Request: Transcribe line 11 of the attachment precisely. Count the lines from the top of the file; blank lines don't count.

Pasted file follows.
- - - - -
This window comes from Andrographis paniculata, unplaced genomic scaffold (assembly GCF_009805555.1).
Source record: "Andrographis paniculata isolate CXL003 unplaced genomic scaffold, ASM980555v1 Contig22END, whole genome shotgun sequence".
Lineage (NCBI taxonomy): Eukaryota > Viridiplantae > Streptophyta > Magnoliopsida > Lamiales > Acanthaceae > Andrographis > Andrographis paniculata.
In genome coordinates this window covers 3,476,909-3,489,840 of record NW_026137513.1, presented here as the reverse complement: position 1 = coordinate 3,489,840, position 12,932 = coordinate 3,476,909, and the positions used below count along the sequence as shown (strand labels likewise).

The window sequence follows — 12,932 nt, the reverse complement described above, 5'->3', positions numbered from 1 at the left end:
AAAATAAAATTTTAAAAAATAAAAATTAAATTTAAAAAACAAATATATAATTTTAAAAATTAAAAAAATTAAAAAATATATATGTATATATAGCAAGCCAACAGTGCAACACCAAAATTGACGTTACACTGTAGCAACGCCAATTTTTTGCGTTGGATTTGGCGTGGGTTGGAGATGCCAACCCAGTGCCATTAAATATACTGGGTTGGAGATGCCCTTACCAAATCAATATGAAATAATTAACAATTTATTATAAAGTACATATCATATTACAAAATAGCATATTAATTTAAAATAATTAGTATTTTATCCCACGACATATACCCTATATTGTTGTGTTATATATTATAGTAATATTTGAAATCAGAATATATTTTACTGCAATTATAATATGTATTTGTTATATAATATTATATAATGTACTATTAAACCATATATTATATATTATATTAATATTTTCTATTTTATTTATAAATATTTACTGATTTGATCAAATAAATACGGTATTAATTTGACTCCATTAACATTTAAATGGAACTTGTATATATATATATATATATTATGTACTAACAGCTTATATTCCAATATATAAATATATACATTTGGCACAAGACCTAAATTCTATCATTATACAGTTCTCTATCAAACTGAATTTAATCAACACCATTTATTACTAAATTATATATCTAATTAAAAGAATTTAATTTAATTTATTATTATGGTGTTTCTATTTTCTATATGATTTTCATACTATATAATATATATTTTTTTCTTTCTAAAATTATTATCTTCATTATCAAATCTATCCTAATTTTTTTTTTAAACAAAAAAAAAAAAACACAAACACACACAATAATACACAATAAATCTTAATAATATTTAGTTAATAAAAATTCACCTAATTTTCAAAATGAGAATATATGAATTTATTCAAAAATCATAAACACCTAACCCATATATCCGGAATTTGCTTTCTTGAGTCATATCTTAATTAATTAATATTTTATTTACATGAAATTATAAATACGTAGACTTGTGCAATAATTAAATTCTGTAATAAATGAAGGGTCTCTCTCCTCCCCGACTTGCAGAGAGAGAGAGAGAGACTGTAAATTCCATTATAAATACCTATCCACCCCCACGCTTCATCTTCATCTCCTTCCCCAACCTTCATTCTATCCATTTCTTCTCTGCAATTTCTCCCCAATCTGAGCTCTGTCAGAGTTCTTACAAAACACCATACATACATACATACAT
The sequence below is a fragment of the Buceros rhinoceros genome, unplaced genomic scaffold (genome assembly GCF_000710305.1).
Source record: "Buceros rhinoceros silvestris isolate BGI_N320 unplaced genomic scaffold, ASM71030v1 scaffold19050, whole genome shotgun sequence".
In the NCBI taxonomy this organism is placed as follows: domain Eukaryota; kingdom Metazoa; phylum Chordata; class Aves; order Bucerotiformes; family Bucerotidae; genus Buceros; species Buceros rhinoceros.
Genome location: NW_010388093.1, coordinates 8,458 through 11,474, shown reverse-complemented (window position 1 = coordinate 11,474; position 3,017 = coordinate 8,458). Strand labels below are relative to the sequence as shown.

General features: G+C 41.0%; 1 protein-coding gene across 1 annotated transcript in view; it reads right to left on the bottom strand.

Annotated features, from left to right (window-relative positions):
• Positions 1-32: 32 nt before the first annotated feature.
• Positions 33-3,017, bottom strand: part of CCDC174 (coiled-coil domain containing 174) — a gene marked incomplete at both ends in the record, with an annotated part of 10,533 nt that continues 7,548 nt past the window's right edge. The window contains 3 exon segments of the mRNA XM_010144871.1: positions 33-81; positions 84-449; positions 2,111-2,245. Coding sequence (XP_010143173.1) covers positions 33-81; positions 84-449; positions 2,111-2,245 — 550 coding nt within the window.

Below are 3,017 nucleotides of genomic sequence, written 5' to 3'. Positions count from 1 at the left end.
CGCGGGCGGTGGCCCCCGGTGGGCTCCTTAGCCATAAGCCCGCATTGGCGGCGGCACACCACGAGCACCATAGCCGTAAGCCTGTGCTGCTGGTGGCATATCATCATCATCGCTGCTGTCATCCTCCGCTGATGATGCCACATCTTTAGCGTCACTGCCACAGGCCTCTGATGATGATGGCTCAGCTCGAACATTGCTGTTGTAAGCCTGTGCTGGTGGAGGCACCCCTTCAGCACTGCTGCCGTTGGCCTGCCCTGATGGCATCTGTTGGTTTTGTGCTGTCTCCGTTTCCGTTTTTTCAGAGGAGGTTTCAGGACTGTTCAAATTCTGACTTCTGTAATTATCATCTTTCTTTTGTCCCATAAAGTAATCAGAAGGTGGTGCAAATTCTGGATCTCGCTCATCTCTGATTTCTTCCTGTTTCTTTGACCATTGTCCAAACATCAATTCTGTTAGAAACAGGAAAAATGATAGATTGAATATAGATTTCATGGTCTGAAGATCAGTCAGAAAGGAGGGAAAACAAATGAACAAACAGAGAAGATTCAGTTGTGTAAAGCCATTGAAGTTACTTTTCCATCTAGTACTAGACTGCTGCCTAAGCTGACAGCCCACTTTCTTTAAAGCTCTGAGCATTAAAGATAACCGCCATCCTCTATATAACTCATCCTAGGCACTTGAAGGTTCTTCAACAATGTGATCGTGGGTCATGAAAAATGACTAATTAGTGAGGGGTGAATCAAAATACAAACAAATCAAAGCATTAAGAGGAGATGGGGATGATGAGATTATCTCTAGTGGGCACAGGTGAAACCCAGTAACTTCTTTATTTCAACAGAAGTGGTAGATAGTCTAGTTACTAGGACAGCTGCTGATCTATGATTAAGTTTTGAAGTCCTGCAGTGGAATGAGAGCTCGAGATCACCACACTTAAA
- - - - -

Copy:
General features: G+C 41.0%; 1 protein-coding gene across 1 annotated transcript in view; it reads right to left on the bottom strand.